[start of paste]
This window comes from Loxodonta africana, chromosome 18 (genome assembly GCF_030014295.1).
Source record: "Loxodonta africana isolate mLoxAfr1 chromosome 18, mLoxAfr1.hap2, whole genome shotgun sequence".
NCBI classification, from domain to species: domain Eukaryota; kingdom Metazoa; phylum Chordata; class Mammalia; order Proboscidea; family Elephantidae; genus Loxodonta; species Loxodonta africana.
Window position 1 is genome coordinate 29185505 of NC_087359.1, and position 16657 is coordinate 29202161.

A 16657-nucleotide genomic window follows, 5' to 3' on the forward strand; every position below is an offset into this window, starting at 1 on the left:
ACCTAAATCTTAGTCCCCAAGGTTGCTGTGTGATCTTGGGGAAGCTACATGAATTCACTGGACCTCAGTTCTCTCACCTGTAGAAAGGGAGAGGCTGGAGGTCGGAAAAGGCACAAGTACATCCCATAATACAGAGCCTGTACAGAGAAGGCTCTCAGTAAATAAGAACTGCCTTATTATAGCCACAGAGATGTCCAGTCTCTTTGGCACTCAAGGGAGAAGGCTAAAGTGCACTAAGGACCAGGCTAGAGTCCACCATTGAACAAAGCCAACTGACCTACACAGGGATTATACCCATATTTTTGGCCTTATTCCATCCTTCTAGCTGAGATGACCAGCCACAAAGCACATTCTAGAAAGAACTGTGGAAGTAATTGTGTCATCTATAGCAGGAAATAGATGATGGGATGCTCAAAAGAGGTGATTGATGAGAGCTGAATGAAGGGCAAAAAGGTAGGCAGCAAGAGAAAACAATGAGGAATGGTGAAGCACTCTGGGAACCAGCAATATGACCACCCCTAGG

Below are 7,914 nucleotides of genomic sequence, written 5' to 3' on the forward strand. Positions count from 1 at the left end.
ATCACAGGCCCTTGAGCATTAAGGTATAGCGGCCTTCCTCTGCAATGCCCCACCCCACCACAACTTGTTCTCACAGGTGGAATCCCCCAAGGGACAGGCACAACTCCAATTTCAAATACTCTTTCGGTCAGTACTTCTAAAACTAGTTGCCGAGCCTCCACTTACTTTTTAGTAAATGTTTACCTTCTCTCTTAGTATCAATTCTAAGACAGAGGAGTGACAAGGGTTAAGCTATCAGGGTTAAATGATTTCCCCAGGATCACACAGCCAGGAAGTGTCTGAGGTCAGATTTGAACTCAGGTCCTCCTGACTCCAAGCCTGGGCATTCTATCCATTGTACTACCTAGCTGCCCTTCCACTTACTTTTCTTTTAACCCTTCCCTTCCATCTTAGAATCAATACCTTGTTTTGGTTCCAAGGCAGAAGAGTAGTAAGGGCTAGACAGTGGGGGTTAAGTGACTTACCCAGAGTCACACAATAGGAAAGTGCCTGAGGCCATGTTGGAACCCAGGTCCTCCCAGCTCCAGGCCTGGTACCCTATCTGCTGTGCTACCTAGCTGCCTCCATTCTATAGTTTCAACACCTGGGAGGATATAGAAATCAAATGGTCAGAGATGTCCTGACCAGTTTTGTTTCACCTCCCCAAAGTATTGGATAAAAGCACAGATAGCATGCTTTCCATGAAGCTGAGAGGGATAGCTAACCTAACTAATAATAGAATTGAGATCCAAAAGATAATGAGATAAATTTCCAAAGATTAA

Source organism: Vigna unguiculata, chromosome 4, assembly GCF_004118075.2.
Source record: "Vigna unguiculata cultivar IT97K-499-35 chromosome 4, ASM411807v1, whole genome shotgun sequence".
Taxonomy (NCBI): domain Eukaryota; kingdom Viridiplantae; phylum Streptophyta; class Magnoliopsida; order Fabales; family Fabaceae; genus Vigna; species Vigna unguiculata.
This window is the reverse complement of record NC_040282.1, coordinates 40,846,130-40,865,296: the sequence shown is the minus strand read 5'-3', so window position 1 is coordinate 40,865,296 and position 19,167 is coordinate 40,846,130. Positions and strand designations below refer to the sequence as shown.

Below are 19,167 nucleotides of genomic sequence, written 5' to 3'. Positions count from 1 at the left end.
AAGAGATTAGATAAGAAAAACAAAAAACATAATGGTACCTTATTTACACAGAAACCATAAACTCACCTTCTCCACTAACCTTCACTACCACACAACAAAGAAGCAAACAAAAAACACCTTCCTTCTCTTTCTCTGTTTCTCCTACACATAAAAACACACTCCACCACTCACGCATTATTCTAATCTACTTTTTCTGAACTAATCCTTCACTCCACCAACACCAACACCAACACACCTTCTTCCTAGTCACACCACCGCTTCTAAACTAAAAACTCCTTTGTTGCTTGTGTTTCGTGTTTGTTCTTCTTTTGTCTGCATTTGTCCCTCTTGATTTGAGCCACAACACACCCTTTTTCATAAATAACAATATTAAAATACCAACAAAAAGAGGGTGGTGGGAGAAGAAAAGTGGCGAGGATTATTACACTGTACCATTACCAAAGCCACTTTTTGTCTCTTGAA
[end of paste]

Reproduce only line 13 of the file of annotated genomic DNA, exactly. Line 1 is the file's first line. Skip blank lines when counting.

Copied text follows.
Below are 19,167 nucleotides of genomic sequence, written 5' to 3'. Positions count from 1 at the left end.